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Found 29 results

  1. While still being a day 5ish event, it is not to early to start looking at some of the possible implications of various models. At this juncture, we generally have the GFS and the Euro book-ending a possibilities window that includes a cutter to Chicago and a more suppressed system that goes East of Hatteras For the most part been consistently left of the GFS ... with its ensembles a tad to the right of the operational Euro (but no where near the GFS). The 12z GFS Ensembles cut the difference with somewhat of a middle ground ... bringing the primary low into Ohio, with a coastal transfer. Depending on the amount of moisture return that is achieved in the warm sector, the operational GFS could be a notable severe weather event. And would keep QPF amounts across the DC/NOVA area on the light side with little possibilities for winter weather. The transfer with this solution simply happens too late to provide the lift for precipitation and wraparound of cold air. Then we have the Euro with it's more southern solution. It would mean a smaller spatial window for severe weather possibilities and a better chance for wintry weather for the area (especially west ... like we saw with the early March event). Given the time range and the placement of the the ensembles in the middle of the operationals I would expect to see some compromise towards the middle in terms of track over the next 1-3 days ... rather than an extreme on either side verifying. If I had to pick a solution verbatim from this mornings 12z suite for the heck of it, it would be the GEFS.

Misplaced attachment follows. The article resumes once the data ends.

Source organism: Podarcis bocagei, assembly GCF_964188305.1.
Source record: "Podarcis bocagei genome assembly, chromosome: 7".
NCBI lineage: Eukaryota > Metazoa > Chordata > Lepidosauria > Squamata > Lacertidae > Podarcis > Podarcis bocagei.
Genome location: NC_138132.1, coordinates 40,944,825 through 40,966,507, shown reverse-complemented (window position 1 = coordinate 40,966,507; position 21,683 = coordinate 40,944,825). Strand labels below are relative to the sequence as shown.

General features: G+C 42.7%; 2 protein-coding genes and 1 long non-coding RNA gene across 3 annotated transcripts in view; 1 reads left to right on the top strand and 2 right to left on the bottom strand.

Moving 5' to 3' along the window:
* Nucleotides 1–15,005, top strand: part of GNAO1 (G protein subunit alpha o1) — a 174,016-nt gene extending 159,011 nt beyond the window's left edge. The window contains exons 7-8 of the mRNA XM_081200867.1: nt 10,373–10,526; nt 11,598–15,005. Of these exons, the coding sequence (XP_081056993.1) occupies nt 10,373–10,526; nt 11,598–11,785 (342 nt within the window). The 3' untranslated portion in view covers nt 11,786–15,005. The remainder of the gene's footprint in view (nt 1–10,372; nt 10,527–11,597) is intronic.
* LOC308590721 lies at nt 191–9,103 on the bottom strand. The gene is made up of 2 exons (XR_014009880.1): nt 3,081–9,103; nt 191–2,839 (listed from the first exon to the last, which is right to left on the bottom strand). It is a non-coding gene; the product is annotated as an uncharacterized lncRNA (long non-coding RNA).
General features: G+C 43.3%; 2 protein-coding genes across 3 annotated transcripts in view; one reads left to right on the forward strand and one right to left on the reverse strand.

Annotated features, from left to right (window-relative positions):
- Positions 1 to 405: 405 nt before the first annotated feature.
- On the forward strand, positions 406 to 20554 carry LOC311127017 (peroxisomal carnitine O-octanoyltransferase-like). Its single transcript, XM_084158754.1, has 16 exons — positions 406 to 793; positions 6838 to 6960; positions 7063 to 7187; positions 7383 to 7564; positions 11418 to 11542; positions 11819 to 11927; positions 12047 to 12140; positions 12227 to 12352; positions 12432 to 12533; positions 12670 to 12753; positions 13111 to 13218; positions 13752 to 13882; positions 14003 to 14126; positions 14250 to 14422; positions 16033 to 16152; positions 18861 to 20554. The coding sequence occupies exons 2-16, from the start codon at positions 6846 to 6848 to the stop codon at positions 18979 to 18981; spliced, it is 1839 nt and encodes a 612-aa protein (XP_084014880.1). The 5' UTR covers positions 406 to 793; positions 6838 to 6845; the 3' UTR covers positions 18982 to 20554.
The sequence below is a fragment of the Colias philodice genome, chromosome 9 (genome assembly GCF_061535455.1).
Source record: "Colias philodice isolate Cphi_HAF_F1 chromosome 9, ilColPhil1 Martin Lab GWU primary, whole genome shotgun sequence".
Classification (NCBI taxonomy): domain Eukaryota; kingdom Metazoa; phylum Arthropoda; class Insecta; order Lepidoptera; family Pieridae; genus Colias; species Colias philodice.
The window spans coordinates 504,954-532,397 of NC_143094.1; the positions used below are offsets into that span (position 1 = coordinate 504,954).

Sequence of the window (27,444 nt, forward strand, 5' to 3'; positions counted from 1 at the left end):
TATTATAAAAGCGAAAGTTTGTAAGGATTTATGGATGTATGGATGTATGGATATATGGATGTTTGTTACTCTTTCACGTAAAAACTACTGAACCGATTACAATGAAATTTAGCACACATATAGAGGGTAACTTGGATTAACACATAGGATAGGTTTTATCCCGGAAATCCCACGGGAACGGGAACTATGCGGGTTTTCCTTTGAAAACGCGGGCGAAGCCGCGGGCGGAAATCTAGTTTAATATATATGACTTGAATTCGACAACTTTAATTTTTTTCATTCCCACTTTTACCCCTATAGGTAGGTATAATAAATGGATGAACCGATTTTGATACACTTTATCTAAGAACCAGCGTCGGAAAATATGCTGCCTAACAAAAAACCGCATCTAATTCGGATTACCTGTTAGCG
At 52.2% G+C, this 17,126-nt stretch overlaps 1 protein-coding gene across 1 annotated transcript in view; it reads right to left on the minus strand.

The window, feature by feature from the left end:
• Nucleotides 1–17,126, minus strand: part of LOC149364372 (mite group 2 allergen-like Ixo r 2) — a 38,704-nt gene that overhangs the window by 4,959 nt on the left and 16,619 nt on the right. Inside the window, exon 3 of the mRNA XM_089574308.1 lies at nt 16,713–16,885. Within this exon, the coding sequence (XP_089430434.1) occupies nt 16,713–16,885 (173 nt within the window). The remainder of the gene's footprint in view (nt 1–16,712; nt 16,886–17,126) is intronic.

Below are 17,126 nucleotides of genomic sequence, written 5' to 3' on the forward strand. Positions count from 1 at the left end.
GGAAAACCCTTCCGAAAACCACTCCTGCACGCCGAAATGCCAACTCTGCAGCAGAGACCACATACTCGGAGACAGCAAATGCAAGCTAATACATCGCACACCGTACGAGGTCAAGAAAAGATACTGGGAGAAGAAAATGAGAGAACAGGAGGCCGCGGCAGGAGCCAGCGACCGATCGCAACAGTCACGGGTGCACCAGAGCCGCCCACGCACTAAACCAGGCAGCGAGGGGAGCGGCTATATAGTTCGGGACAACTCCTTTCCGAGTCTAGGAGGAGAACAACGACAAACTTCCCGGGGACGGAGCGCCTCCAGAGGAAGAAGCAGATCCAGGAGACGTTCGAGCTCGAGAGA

2. Some type of severe weather threat is appearing more likely around the Saturday time fame from KS down into northern TX as a low develops on the flat side of the Rockies and works to setup/organize a dry line and triple point region. As the system pushes east, there is the potential to have a respectable cold front kicking into a moderately to highly sheared 60F+ Td warm sector along the MS River/Dixie Alley. Obviously too early to start boarding the train, but there is def potential for this system to produce a multi-day severe weather event ... possibly an outbreak ... from the Rockies east towards the MS River. Crappy moisture return is the biggest thing that could easily bust the event IMO.
  3. Eventual tornado threat will depend on how unified the current line of storms becomes. If it can manage to maintain some semi-discrete updrafts within the line, then all current data points towards a significant nighttime outbreak across AL/northern LA/western MS. The combination of boundary parallel upper SR winds and low level SR winds on the order of 20-40 knts has me personally a little worried about a too unified squall line ATTM for a significant tornado threat. Some guidance manages to keep the southern end a little less unified enough that it overlaps with favorable hodograph environments ... so around the LA/AR border area may end up being ground zero for this event.
  4. An area of low pressure with move out of the plains and up to our Northwest. As it passes by, it will drag a fairly healthy cold front across the area Wednesday afternoon/evening. It is only January but strong winds just off the surface leading to strong shear, a good quality warm sector, and linear forcing with the front may be enough to trigger a strong to severe line of forced convection along the cold front. The primary threat would be damaging winds and heavy rainfall with PWATS possibly exceeding 1.5".